Listening with the Ear of the Heart

September 25, 2017
MDiv candidate Tim Gallati
MDiv candidate Tim Gallati. Handout photo.

MDiv candidate Tim Gallati is studying experiences of “silence” in nature and contemplative practice with applications in virtual and augmented realities. His research focuses on accounts of listening to “silence” in sound art, poetry, and Catholic monastic theology. Gallati’s field work led him this summer to long-term residences at two Trappist monasteries.

Gallati will explore the nature of monastic silence in the Trappist tradition and its relationship to listening, as encountered in sound recordings (see below for an audio sample), during a presentation on Tuesday, September 26. The event, “The Ear of the Heart: Silence, Listening, and the Monastery,” will take place at 5:15 pm, in the Common Room of the Center for the Study of World Religions.

Below, Gallati discusses monastic silence, his research, and his passion for studying the intersection of technology and spirituality.

HDS: What is monastic listening? How is monastic listening different from meditation or silence practiced in other faith traditions?

Tim Gallati: It really goes back to the foundational texts for Christian Monastic practice. The Rule of Saint Benedict, in the prologue, begins with the word “listen,” and depending on the translation it entreats us to “listen with the ear of the heart.” One of the main themes in the Rule is silence and how that’s kept. So we begin with this idea of listening with the ear of the heart that puts you in the posture or position to listen more deeply in this communal silence. The monastery becomes a place that is focused on this communal project to listen more deeply. That in turn leads into the interior thresholds of the spiritual life.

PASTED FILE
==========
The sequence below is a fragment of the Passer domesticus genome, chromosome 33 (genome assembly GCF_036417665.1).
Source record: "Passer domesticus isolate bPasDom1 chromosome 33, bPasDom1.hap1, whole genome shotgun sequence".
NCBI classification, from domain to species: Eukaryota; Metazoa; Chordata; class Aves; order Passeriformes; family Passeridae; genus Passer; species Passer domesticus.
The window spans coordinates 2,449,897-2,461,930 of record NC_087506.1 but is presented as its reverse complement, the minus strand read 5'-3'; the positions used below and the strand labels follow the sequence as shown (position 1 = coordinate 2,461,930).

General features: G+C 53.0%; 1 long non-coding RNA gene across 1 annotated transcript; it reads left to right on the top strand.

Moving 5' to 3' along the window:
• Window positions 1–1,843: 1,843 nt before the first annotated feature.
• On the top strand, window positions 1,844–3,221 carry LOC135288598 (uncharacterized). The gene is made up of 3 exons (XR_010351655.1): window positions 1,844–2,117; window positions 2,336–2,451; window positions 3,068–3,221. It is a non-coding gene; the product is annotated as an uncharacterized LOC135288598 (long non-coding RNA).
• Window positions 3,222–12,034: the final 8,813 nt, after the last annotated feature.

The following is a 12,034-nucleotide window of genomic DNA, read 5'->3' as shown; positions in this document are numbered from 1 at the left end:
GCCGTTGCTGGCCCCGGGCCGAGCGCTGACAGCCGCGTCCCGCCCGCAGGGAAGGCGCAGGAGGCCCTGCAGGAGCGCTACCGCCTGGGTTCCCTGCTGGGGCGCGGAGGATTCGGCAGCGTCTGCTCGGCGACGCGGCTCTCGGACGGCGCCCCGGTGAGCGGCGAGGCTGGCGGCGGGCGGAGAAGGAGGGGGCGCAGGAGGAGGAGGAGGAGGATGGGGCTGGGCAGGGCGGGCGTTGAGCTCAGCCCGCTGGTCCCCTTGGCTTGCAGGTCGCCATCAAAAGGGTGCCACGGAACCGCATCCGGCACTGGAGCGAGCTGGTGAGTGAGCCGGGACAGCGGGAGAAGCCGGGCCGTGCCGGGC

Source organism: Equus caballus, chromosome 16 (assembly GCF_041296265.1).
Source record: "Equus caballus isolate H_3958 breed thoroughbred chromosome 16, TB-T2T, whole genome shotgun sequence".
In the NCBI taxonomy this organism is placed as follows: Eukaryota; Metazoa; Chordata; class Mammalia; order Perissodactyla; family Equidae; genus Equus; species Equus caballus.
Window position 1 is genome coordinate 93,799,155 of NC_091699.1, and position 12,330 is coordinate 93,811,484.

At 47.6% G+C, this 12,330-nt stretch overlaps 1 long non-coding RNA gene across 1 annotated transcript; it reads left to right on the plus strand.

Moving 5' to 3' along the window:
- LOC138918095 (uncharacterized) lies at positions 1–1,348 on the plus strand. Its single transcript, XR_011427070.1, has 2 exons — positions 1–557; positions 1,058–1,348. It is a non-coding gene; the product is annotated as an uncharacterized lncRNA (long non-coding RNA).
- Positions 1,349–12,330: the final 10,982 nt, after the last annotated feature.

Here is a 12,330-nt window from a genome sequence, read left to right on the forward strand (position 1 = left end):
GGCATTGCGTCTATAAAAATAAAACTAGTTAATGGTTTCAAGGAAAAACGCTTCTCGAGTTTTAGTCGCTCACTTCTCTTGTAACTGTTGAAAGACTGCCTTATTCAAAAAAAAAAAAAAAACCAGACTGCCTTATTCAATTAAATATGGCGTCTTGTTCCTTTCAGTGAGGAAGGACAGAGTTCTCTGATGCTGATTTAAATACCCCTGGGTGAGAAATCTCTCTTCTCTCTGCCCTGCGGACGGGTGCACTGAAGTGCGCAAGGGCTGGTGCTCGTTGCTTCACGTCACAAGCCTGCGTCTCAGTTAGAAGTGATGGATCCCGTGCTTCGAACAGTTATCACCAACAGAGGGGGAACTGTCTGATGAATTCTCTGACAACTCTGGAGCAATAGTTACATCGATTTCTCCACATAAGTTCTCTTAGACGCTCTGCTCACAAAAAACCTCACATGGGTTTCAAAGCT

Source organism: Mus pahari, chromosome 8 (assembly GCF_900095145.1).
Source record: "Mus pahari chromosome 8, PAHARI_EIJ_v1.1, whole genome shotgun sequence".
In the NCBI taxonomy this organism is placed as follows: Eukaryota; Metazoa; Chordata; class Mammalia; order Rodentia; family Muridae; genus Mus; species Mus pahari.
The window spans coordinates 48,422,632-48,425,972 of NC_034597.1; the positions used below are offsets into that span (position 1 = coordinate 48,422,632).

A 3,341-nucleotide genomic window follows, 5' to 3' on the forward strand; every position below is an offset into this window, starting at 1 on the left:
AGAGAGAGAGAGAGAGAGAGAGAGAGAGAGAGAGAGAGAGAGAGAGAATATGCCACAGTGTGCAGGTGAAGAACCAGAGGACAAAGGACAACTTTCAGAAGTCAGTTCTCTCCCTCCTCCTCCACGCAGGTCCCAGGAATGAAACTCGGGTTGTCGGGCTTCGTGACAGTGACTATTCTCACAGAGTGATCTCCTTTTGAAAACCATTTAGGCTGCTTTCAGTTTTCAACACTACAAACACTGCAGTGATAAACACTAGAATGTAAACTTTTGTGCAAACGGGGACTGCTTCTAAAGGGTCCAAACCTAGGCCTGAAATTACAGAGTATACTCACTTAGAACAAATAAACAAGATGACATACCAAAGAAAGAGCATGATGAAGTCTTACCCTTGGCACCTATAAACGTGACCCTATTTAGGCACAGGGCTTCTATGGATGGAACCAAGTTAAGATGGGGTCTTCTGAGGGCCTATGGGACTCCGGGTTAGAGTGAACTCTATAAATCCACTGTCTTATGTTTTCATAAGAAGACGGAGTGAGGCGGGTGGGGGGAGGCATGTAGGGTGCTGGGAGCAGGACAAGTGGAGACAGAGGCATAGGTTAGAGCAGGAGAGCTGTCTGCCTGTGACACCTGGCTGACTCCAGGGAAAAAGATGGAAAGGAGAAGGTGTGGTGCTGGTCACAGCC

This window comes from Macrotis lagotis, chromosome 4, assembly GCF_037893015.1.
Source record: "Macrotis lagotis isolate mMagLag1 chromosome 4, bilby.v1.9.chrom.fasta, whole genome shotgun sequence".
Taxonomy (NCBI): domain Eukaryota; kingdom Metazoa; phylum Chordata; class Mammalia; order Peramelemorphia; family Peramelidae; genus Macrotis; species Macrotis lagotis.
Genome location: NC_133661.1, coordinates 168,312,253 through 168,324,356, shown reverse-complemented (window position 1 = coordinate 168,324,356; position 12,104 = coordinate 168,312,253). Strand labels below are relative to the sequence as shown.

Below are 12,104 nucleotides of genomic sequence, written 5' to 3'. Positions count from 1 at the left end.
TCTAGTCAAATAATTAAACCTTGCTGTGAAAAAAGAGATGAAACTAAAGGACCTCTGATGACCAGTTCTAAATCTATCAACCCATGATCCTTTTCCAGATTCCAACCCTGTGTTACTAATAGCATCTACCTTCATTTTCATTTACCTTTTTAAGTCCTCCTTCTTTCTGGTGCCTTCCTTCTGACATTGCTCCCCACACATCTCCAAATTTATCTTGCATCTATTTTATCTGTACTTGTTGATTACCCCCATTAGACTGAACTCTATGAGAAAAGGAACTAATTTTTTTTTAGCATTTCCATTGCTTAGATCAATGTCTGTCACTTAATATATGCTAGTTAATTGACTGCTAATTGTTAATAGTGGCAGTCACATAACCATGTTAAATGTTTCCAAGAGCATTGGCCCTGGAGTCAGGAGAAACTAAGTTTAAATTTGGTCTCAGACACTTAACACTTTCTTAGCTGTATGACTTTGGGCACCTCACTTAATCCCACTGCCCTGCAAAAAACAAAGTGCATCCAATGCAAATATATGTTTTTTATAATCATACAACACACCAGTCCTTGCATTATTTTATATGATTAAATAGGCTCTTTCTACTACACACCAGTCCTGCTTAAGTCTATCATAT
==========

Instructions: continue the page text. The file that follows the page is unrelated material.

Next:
The communities that I’m most interested in are Cistercian communities, in the Roman Catholic tradition. They have a strong history with silence. The Cistercians have in their constitution several points that are built in specifically about silence. It’s not just about the external observance; it’s really about why it’s important for the community as a spiritual practice.

HDS: Where does the phrase “With the ear of the heart” come from and what does it mean to listen in that way?

TG: It comes from the Rule of Saint Benedict in the very first sentence in the prologue. So you open up this rule and that’s what it starts with. There’s many contexts to it, but for me it’s really just a posture: how do we approach this way of life? What it begins with is this sort of openness symbolized by the heart, as opposed to a more material reading solely concerned with day-to-day regulations. It’s actually begging something more of you. This is a call to a way of life.

Silence is something that is understood in many ways and many contexts, but this has a particular accent to it that immediately establishes a relationship between listening and the spiritual life, and where silence comes in to support that. Silence is essentially a doorway into these deeper dimensions of the spiritual life and, in the end, an infused experience.

HDS: How would you describe our modern experience with noise and why is there an effort to reshape that?

TG: We tend to background a lot of the sound and high volume activity that occurs around us. We might mistake that for coping or getting used to it. But you never really get used to it. Your body still has to process it. You don’t just hear with your ears. You hear with your whole body. We know this from walking by, say, a church organ and you feel that deep resonance in your bones, or a pounding jackhammer on a construction site. We really feel it. We’re almost like flesh and bone tuning forks.